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356 Avatars, Together!

356 Avatars, Together!

Strangely enough, we added exactly 100 to last month’s record.

This is the third post in a series of posts that recap the results of monthly load tests High Fidelity conducts that are designed to push the limits of our platform’s capabilities as we work to build a technology that will reach Internet-scale and someday support a billion users. It’s early days.

In the most recent load test we did a trial of a new live trivia (beta) game, I got to do more crowdsurfing, and we definitely found a few bugs. But the latest development servers were able to deliver solid audio and avatar data to 356 people from 43 different countries for a total of more than 2 gigabits-per-second of network traffic.

Together, Not Just Concurrent

Close your eyes and imagine you are standing at the center of Grand Central station in New York. Can you hear it? There are high-heeled shoes, reverberating off the distant marble walls. You can make out maybe 10 different conversations near you, all in different directions. A kid runs by. There is the sound of a coffee machine frothing milk. And the background murmur of many voices you can’t make out. Now open your eyes: everything is in motion. A big group is coming together up out of a subway tunnel. Two people stand gesturing as they speak to each other at the railing of the mezzanine. Waves of motion crossing you as commuters walk to work. Hundreds of people.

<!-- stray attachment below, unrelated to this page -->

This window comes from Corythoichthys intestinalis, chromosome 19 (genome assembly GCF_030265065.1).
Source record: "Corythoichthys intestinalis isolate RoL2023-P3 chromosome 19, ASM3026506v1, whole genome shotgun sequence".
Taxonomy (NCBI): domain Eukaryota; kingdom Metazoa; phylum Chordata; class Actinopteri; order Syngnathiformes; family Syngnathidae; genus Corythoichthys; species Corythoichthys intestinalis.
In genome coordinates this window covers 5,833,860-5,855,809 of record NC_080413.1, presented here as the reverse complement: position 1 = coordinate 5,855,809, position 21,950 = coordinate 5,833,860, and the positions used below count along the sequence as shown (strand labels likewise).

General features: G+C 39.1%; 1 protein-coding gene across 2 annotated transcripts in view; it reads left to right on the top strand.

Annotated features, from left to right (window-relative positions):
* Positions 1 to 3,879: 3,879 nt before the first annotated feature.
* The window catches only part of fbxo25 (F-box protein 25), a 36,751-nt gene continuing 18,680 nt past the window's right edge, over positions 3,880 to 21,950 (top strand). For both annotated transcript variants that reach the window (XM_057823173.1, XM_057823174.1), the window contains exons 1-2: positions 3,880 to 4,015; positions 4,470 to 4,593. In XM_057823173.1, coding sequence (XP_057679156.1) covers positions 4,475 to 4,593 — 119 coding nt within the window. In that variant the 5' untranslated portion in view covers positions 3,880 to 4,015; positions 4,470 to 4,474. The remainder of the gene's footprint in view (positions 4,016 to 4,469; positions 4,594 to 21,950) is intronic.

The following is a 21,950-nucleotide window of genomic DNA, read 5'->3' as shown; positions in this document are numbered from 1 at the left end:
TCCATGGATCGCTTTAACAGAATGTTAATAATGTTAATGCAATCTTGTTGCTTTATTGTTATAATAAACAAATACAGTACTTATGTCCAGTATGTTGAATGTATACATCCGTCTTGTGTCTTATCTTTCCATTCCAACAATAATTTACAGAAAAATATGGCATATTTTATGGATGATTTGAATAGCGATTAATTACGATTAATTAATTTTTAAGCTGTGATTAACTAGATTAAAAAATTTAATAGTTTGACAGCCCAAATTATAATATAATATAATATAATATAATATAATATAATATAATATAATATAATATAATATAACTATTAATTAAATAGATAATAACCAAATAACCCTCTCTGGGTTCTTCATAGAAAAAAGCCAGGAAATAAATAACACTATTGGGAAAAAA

Online gaming and social media routinely brag about concurrent usage in the hundreds of thousands or millions, and for good reason — people crave shared experiences. But the reality of these experiences is that there are usually only a few other people together in one space and able to communicate live, whether that space is a Discord group, a Fortnight match, or a MMOG server.

Computationally it becomes quadratically harder as each new person enters a space to allow all the others to experience each other in real time.

Ten people together means that 100 computations are needed to support them, but 100 people means 10,000! With audio, for example, each listener needs to receive a separate stream for each ear, mixed from only the sources near enough for them to hear. At Grand Central station, you can hear hundreds of people at once — meaning hundreds of thousands of computations. Now you hopefully start to see how these load tests break new ground.